So this weekend I ran 7.5 miles for my long run, and ran two shorter runs earlier in the week, along with biking and swimming. For one of my short runs I actually ran a 4-mile route to the NKC YMCA, swam 1,000 yards and then ran 2 more miles home.

On that short run I got my average speed down to 6 mph. On my long run I was at 6.06 mph. My first half marathon pace was 6.41, which was slightly slower than i wanted for my intended goal to finish in 2-hours.

On my first half marathon I had a basic goal to finish, and a time goal to aim towards. I seem to be keeping my endurance up, but not necessarily the pace, in the interim, so I may just be focused on finishing this second one. I am sure the adrenaline will help me get some extra speed, but I am not sure whether I want to get to much extra speed from it, and burn out too soon.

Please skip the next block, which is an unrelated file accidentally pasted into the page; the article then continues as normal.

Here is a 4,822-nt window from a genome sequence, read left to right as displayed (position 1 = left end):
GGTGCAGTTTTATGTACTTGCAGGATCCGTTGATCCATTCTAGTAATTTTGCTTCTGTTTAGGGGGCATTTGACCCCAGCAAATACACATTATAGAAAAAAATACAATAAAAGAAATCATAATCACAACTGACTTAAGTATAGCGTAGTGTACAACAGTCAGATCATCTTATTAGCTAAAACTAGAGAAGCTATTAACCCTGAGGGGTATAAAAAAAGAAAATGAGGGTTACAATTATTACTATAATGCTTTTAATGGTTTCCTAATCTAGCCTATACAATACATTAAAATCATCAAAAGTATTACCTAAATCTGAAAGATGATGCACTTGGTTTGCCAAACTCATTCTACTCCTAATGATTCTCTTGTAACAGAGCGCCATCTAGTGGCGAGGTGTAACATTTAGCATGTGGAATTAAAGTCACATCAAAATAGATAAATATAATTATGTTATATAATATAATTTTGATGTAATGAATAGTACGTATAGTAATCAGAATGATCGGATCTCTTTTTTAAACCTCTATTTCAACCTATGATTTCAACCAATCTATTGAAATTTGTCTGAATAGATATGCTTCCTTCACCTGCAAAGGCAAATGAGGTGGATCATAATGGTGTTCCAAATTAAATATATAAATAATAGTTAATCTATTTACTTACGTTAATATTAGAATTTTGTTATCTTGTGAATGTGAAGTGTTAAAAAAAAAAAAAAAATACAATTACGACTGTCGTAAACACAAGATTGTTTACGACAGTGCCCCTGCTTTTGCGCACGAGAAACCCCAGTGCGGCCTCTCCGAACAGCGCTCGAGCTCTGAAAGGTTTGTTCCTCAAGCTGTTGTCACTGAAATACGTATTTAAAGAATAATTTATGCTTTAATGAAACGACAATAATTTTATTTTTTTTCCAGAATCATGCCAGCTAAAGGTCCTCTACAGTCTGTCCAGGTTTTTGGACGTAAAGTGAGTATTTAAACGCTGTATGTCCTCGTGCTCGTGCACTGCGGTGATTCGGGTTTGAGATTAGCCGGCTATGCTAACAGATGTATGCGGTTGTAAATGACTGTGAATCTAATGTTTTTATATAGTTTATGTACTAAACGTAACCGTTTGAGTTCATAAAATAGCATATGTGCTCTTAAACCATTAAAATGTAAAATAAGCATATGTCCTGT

To put up some stats:

  • Total miles run in 2017: 237.8
  • Total miles biked in 2017: 1,314.76
  • Total yards swum: 10,000

From the half marathon I will need to keep a more general condition for the Kansas City Corporate Challenge Triathlon, which is in June on Father’s Day. And after that a lot of vacation travelling breaking up the schedule. Trying to decide how I track and keep fit on the three categories while traveling. We will see what I do. But that is conjecturing about something quite a ways ahead. I’ll let the subconscious brew thoughts on that before I decide.

#192: According to Thy Gracious Word

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(Part of a series singing through the hymnbook I grew up with: Great Hymns of the Faith)